I may need to rethink based on the animal testing, though.  I have a choice - they do not.  (But is that hypocritical of me given that I eat meat)?

I'm not doing unprotected sun exposure to tan.  Am not.  I am watching a family lose its husband and father far too young from melanoma.  He wasn't a "sun worshiper" at all, but having fair skin and living in Arizona triggered that sequence that is going to kill him.

Edited by Mara, 10 July 2014 - 08:14 PM.


#17 ladirushfan80

ladirushfan80

    Dawn's Early Light

  • Members
  • 12338 posts
  • Gender:Female
  • Location:America's High Five!
  • Interests:Spending time with friends and family. Spirituality. Music. Getting out in the world and trying to appreciate and make the most out of each and every day. Always a work in progress...

Posted 11 July 2014 - 08:30 AM

View PostMara, on 10 July 2014 - 07:30 PM, said:

View Postladirushfan80, on 10 July 2014 - 12:23 PM, said:

View PostYa_Big_Tree, on 10 July 2014 - 11:13 AM, said:

Mara I'm as white as they come (red hair genes) I use Coconut oil to actually brown a bit with the sun naturally. It doesn't burn me and makes me a lil darker. Self tanners I use the Jergen's lotion with tint added for a lil colour. It's not striking and it's easy to apply and doesn't make you look orange.  I stay away from cancerous tanning beds like mad.


the chemicals in self tanners and skin lotions are harmful - toxic even.  and this company tests on animals... :(  

Mara, you're better off spending 10-15 minutes a day in natural sunlight with no commercial sunscreen on.  most you want to build up to without protection is 30 minutes.  any longer than that  & use a natural sunscreen.  absorb that Vitamin D girl!  it does a body good - literally!

Don't care about the chemicals as long as we're not talking excessive amounts of, say, arsenic (an element, technically) or cyanide.  I mainline aspartame, which according to some people is akin to snorting ricin (despite scads of research indicating otherwise and the fact that the stuff's been around for 30+ years without being directly linked to a spike in cancer).  Tap water is also full of chemicals but I shower in it daily.   Oh well.
I may need to rethink based on the animal testing, though.  I have a choice - they do not.  (But is that hypocritical of me given that I eat meat)?

I'm not doing unprotected sun exposure to tan.  Am not.  I am watching a family lose its husband and father far too young from melanoma.  He wasn't a "sun worshiper" at all, but having fair skin and living in Arizona triggered that sequence that is going to kill him.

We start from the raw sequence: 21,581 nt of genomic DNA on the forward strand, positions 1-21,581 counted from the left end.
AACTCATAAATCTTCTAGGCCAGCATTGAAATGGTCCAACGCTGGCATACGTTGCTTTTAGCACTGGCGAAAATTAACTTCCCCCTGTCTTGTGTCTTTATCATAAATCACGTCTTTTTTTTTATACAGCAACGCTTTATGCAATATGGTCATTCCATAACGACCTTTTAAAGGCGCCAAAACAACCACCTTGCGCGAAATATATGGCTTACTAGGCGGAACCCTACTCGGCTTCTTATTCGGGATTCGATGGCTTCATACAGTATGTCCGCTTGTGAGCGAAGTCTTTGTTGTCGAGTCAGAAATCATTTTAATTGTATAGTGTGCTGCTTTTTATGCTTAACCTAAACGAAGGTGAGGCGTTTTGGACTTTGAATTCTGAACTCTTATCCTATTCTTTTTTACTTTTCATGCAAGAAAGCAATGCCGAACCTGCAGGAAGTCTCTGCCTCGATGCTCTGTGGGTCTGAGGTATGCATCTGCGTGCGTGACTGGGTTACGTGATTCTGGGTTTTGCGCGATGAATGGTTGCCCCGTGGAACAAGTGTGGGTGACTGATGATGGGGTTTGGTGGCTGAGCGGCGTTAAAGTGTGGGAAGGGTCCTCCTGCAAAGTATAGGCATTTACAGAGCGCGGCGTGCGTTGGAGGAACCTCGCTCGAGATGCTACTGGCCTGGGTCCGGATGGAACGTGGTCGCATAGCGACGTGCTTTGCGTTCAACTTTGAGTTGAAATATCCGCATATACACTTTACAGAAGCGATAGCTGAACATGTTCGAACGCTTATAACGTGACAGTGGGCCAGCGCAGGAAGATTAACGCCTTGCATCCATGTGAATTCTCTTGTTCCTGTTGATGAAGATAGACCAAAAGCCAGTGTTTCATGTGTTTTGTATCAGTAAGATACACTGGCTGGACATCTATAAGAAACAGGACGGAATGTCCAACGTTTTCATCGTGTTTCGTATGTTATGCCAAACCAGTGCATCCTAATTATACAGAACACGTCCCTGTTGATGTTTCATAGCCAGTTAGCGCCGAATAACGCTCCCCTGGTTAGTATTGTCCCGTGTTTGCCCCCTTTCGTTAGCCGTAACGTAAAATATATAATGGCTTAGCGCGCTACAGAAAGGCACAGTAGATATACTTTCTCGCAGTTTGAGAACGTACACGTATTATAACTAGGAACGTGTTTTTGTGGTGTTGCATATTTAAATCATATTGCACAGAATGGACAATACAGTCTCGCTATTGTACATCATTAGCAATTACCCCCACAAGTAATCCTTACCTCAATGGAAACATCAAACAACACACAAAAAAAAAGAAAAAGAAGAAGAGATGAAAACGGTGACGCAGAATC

first this:   - http://theunboundeds...sunscreen-myth/

According to a June 2014 article featured in The Independent (UK), a major study conducted by researchers at the Karolinska Institute in Sweden found that women who avoid sunbathing during the summer are twice as likely to die as those who sunbathe every day.
The epidemiological study followed 30,000 women for over 20 years and “showed that mortality was about double in women who avoided sun exposure compared to the highest exposure group.”
Researchers concluded that the conventional dogma, which advises avoiding the sun at all costs and slathering on sunscreen to minimize sun exposure, is doing more harm than actual good.


That’s because overall sun avoidance combined with wearing sunscreen effectively blocks the body’s ability to produce vitamin D3 from the sun’s UVB rays, which is by far the best form of vitamin D.

In the USA, vitamin D deficiency is at epidemic levels. Ironically, vitamin D deficiency can lead to aggressive forms of skin cancer. A ground-breaking 2011 study published in Cancer Prevention Research suggests that optimal blood levels of vitamin D offers protection against sunburn and skin cancer.

Additionally, vitamin D protects the body from diseases like multiple sclerosis, rickets (in the young), tuberculosis, inflammatory bowel disease, type 1 diabetes, inflammatory bowel disease, rheumatoid arthritis, systemic lupus erythematosus and Sjogren’s syndrome.

According to the Vitamin D Council, researchers at the University of Alabama at Birmingham recently reported that “lack of sun exposure may lead to cognitive decline over time.”

A dissident dermatologist

Bernard Ackerman, MD, (deceased 2008) was one of the world’s foremost authorities on the subject of skin cancer and the sun, sunscreens and melanoma skin cancer risks.

Below are Ackerman’s views excerpted from an article in The New York Times (July 20, 2004), titled “I BEG TO DIFFER; A Dermatologist Who’s Not Afraid to Sit on the Beach”: